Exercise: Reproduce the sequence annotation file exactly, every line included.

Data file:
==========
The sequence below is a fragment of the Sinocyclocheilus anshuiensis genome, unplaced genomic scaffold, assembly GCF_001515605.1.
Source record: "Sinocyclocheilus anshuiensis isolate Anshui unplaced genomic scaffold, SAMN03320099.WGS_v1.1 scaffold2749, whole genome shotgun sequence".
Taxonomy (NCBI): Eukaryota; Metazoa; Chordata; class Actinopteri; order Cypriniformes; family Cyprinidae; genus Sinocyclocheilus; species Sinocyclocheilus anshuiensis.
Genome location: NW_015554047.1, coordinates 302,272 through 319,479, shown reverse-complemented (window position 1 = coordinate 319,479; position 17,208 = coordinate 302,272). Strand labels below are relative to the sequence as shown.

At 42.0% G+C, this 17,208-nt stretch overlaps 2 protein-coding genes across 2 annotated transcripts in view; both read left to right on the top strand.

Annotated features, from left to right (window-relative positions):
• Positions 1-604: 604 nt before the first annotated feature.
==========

The sequence below is a fragment of the Sinocyclocheilus anshuiensis genome, unplaced genomic scaffold, assembly GCF_001515605.1.
Source record: "Sinocyclocheilus anshuiensis isolate Anshui unplaced genomic scaffold, SAMN03320099.WGS_v1.1 scaffold2749, whole genome shotgun sequence".
Taxonomy (NCBI): Eukaryota; Metazoa; Chordata; class Actinopteri; order Cypriniformes; family Cyprinidae; genus Sinocyclocheilus; species Sinocyclocheilus anshuiensis.
Genome location: NW_015554047.1, coordinates 302,272 through 319,479, shown reverse-complemented (window position 1 = coordinate 319,479; position 17,208 = coordinate 302,272). Strand labels below are relative to the sequence as shown.

At 42.0% G+C, this 17,208-nt stretch overlaps 2 protein-coding genes across 2 annotated transcripts in view; both read left to right on the top strand.

Annotated features, from left to right (window-relative positions):
• Positions 1-604: 604 nt before the first annotated feature.